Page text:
Picture32
The gate fold inner photo array within the original 2-LP release of “Judy at Carnegie Hall” capturing images from the magic of April 23, 1961.

[This is a repository of items accumulated over a several year period.  With a bit of edge to my collection — I claim no dispassion.  Husband says: “you have to forgive him” and I still ask: “Why?”  A September 10, 2010 review of a Portland, Oregon concert resuscitated my aggravation.  No apologies, no explanations, just context.]

So in 2006, Rufus Wainwright announces he is going to do, as a tribute, the entire Judy Garland at Carnegie Hall concert. As performed on April 23, 1961. An assembly of songs performed and perfected, (arrangements, set list, song order, musicians assembled) through several countries and multiple cities prior to this event, and which Garland tours for the balance of 1961. A set list that represents a career and a life. And Judy at Carnegie Hall captures this artistry, arguably at the pinacle of Garland’s career and arguably one of the greatest evenings in the history of show business. A recording that has never gone out of print.

Wainwright decides to embrace this work in 2006. And I hold my breath. And he performs the concert in June 2006 several times at Carnegie Hall and repeatedly in multiple venues in the U.S. and around the world in 2006 and 2007. CD and DVD versions of these concerts are released. Rufus does his own press. I keep track.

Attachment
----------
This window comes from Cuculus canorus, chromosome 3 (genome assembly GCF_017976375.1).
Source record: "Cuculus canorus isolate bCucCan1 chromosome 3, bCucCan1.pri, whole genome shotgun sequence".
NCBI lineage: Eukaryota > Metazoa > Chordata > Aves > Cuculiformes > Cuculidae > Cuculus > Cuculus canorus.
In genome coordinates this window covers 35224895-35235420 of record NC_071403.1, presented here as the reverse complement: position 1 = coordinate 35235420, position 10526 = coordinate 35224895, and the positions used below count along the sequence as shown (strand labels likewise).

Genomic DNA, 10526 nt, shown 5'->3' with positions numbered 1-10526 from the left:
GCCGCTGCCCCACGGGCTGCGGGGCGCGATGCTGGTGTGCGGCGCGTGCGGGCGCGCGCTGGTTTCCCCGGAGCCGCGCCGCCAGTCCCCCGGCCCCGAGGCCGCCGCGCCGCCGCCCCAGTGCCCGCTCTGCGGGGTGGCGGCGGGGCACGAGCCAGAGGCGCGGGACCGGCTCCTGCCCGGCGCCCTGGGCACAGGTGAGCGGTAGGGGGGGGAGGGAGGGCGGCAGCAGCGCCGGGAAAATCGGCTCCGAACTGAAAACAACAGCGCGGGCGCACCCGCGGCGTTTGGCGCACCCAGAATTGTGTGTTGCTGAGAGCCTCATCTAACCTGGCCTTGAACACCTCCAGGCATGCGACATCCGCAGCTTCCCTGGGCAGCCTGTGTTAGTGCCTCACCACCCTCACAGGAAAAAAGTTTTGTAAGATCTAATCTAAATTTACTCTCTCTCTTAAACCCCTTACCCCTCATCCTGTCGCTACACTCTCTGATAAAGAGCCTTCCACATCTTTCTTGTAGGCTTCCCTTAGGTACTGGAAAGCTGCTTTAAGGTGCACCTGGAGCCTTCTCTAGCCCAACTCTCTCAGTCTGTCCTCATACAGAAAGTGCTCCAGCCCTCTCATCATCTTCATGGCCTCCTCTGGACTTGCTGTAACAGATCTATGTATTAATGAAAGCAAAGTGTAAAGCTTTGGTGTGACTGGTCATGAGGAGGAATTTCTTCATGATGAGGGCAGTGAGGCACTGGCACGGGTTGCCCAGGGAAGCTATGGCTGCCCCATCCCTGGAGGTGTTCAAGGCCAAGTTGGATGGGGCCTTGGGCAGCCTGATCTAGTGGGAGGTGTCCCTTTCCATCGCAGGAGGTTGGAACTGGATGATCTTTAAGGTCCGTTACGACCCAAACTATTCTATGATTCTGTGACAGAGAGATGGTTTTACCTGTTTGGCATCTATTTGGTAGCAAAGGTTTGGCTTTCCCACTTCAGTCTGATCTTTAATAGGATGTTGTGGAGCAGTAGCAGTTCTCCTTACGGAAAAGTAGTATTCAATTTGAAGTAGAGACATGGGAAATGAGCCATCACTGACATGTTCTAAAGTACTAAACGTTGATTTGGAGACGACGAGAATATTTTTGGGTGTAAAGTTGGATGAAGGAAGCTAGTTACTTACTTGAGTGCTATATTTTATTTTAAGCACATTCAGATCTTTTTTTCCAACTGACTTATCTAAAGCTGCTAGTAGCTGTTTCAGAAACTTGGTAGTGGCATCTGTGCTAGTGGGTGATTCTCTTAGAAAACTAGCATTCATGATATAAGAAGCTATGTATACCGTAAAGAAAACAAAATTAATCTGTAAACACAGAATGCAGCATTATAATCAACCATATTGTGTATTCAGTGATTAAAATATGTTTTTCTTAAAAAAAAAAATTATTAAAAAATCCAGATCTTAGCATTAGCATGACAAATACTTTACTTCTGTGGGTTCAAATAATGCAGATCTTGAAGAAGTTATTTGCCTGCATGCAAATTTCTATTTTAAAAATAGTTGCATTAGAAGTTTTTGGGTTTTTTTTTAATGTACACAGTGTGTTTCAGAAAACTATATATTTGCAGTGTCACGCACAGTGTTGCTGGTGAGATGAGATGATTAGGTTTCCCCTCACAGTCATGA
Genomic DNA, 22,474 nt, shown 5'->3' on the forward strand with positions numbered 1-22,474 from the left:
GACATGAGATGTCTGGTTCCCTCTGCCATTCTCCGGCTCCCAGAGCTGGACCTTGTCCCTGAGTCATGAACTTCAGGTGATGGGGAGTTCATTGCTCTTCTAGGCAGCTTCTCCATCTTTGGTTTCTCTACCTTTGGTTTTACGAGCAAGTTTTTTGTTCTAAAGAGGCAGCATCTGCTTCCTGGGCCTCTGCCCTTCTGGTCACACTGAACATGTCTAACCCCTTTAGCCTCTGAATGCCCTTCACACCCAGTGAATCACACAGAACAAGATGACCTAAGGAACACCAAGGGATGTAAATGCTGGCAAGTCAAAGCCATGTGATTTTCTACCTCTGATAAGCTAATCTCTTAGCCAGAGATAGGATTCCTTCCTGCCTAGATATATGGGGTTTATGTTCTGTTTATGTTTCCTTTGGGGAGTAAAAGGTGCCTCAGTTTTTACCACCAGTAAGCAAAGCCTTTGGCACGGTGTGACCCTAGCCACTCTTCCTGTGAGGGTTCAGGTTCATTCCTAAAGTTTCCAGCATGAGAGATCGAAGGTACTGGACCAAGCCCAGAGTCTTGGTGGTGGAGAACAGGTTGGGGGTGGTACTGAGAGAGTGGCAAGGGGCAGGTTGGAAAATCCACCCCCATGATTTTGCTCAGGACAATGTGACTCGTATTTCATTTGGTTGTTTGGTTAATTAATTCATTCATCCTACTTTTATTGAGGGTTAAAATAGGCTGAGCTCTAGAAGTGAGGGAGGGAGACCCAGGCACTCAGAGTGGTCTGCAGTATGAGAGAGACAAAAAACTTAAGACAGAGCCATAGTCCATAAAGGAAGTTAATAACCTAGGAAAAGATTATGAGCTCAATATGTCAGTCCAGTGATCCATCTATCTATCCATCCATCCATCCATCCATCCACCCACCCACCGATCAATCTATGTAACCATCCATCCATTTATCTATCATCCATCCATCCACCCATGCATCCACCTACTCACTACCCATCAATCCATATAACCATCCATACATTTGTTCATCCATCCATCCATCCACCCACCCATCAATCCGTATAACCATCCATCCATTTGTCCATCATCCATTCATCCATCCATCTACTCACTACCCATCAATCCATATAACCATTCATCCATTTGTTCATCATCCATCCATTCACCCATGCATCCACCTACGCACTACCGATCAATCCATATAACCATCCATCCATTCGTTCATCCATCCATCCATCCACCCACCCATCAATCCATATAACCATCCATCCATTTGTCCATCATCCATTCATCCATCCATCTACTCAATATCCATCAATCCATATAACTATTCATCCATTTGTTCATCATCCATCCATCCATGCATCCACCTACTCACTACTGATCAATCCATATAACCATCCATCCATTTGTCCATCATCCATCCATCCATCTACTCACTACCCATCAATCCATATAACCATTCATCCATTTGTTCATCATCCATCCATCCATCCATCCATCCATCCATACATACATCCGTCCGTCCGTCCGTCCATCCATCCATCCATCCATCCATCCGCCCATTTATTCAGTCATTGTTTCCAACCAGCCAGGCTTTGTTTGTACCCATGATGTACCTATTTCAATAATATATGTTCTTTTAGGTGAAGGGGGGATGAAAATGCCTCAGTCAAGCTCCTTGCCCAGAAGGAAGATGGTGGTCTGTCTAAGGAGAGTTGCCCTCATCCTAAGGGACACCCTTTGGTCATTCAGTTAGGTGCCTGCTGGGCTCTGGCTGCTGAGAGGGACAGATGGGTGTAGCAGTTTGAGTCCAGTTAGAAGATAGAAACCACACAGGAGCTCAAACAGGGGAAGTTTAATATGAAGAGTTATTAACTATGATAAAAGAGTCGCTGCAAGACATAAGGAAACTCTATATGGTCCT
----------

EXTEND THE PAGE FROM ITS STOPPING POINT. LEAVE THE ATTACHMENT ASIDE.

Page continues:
“It was the apotheosis of many colliding stars,” Wainwright speculates of the reasons behind the 1961 concert’s rep. “It was the beginning of the ’60s, so it was the final heave of that old-fashioned musical sound. And it was a moment when Judy’s decrepitude added an edge to her performance; it hadn’t quite taken over.”

”The songbook and the way these songs are built is so amazing that you could get out there and do it with a kazoo,” he said.

  • from National Public Radio, June 10, 2006.  Weekend Edition Saturday with Scott Simon [selections from interview transcript]

SIMON: Why have you chosen to do this?

Mr. WAINWRIGHT: Well, you know, I didn’t really know the original album too well, itself. I mean, I knew – I certainly heard tracks from it. But when they re-released the record on a double CD set, I bought that. Whenever I put on that record, that Judy Garland record, that concert, everything brightened. And I just couldn’t help but sing along, and so it was like a vision or a calling. That was the initial thing, but then there is a lot of other reasons as well.

***

SIMON: …one right after another, what did you learn about the artistry with which that whole playlist had been selected? And what did you learn about what it took Judy Garland to sing those songs one after another?

Mr. WAINWRIGHT: Anyone should be able to sing those songs. I mean, they’re just such amazing songs. The lyrics are impeccable and the arrangements. And really, if you have half a voice and those orchestrations, you can just kind of glide along. Really.

  • my own response to Stephen Holden about his Variety review of the June 2006 Rufus Concerts at Carnegie Hall: